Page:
1975 Dr. Corwin Hansch, Pomona College

The 1975 Tolman Award Medalist
Dr. Corwin Hansch
Carnegie Professor of Chemistry
Pomona College

Dr. Corwin Hansch is a native of North Dakota. He received his B.S. at the University of Illinois and his Ph.D. at New York University. He returned to the University of Illinois as a Merrell Postdoctoral Fellow for a period of six months and then joined the Manhattan Project first at the University of Chicago as a Research Chemist and then at Du Pont as a Group Leader. After the close of the Manhattan Project, Dr. Hansch remained at Du Pont until his appointment at Pomona College in February 1946 where has has risen in the various ranks now to the hold the Carnegie Professorship in Chemistry.

Dr. Hansch is the author of 150 publications and co-author with George Helmkamp of the widely used text entitled “Organic Chemistry”. This is now in its third edition including a Spanish translation. Dr. Hansch is a member of several honorary societies and has been previously recognized in several ways for his achievements. In 1975 he received the ACS Smissman Award in Medicinal Chemistry for his work toward the correlation of biological activity with chemical structure. In 1969, he received the Manufacturing Chemists’ Association Award for Teaching of College Chemistry as well as the American Pharmaceutical Association’s Research Achievement Award in Pharmaceutical and Medicinal Chemistry. In 1967, he received the Medal of the Italian Society of Pharmaceutical Science.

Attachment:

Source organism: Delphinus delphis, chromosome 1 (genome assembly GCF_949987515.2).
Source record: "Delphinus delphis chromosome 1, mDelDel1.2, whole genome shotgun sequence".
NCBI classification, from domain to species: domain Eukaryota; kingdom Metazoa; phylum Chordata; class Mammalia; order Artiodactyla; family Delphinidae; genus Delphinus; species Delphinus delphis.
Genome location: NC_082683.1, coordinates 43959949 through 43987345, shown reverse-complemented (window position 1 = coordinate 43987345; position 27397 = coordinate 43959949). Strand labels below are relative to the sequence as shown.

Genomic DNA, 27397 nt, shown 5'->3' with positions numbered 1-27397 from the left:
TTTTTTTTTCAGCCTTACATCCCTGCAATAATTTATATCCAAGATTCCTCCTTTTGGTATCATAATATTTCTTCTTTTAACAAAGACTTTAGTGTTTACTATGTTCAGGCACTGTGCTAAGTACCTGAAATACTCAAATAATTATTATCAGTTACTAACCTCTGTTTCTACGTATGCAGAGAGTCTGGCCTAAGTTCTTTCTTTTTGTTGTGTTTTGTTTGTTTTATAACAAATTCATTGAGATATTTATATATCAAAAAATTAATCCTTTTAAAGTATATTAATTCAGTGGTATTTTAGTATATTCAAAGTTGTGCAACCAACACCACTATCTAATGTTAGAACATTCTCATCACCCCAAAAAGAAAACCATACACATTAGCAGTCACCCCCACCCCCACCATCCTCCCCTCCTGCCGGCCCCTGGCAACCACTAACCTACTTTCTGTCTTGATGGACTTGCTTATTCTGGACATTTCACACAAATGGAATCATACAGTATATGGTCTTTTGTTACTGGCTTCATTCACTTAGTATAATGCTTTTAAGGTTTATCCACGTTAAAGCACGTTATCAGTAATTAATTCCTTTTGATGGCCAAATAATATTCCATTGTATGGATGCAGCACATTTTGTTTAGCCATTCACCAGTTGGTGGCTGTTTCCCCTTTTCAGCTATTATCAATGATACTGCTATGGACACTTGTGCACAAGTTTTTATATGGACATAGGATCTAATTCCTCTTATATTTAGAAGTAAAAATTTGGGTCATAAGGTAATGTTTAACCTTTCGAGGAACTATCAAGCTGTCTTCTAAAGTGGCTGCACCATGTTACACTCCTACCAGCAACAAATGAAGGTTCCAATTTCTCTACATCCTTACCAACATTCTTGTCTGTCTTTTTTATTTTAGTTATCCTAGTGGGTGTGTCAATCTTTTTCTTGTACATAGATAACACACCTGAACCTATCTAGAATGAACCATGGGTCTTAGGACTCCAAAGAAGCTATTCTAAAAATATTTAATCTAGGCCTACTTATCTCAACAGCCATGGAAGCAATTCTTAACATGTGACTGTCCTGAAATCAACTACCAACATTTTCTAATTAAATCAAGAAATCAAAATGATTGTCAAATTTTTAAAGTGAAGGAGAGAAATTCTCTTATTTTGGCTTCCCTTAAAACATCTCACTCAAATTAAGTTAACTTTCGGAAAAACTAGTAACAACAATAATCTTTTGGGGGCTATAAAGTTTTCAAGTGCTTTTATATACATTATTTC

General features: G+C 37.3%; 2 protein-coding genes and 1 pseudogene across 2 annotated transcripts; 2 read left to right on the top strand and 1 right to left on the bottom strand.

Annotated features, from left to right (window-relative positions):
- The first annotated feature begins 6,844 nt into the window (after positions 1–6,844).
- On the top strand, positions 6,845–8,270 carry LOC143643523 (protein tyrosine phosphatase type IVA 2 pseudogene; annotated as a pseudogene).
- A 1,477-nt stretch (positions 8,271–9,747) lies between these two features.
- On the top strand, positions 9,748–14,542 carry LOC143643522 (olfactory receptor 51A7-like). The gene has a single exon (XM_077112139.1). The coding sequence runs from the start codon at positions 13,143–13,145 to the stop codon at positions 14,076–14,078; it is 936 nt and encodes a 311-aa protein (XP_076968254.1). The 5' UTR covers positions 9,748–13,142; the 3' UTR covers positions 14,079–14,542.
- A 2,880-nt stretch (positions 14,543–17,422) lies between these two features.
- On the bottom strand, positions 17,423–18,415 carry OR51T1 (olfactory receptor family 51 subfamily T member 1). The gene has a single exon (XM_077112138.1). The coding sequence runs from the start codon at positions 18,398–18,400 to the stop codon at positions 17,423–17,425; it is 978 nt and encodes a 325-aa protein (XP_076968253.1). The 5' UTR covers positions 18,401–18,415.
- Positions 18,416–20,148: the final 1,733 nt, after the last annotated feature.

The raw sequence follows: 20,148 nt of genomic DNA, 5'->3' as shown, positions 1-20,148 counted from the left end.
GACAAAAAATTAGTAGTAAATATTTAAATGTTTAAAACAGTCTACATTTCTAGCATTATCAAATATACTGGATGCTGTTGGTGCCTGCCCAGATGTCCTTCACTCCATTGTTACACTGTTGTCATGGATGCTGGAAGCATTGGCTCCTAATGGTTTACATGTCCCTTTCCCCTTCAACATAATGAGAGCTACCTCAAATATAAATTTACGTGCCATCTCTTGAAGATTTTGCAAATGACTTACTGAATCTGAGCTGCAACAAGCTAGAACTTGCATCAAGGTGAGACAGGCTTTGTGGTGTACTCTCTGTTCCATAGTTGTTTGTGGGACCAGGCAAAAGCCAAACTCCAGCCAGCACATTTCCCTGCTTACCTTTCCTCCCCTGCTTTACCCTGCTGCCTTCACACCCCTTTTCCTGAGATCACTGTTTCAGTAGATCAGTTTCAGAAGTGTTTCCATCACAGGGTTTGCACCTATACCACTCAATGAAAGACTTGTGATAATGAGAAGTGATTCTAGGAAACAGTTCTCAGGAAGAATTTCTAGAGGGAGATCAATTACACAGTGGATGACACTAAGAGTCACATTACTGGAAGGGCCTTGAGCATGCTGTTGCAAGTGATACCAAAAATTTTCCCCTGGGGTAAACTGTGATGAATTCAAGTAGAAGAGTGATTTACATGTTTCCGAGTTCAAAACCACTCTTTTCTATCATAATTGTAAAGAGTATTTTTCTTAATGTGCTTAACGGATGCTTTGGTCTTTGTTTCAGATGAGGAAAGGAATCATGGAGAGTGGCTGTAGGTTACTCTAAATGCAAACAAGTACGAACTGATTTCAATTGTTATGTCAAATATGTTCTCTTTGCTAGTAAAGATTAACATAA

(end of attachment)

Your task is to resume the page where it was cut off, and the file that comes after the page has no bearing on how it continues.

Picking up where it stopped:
Dr. Hansch carries the unusual distinction of having no less than 31 undergraduates as co-authors on one or more published papers. Many of those students are now pursuing active and distinguished careers in the field of chemistry.

Sixteenth Richard C. Tolman Award Meeting
Wednesday, April 21, 1976
Mistele’s Engineers Club

611 W. 6th Street
Los Angeles, CA

1975 Tolman Award Recipient
Dr. Corwin Hansch
Pomona College

“On Enzyme-Ligand Interactions”

Abstract: The understanding of how enzymes bind substrates and inhibitors is one of general importance in biochemistry and molecular biology. Control of enzymic processes via inhibitors is becoming of increasing importance in drug research. Moreover, insight gained from studying the interaction of small organic compounds with purified enzymes in vitro will help in understanding the interaction of drugs with in vivo receptor sites which in general cannot be isolated. We have found that regression analysis can be employed to delineate the relative importance of electronic hydrophobic and steric properties of ligands in their interactions with macromolecules. A discussion of our results with papain and dihydrofolate reductase will be given.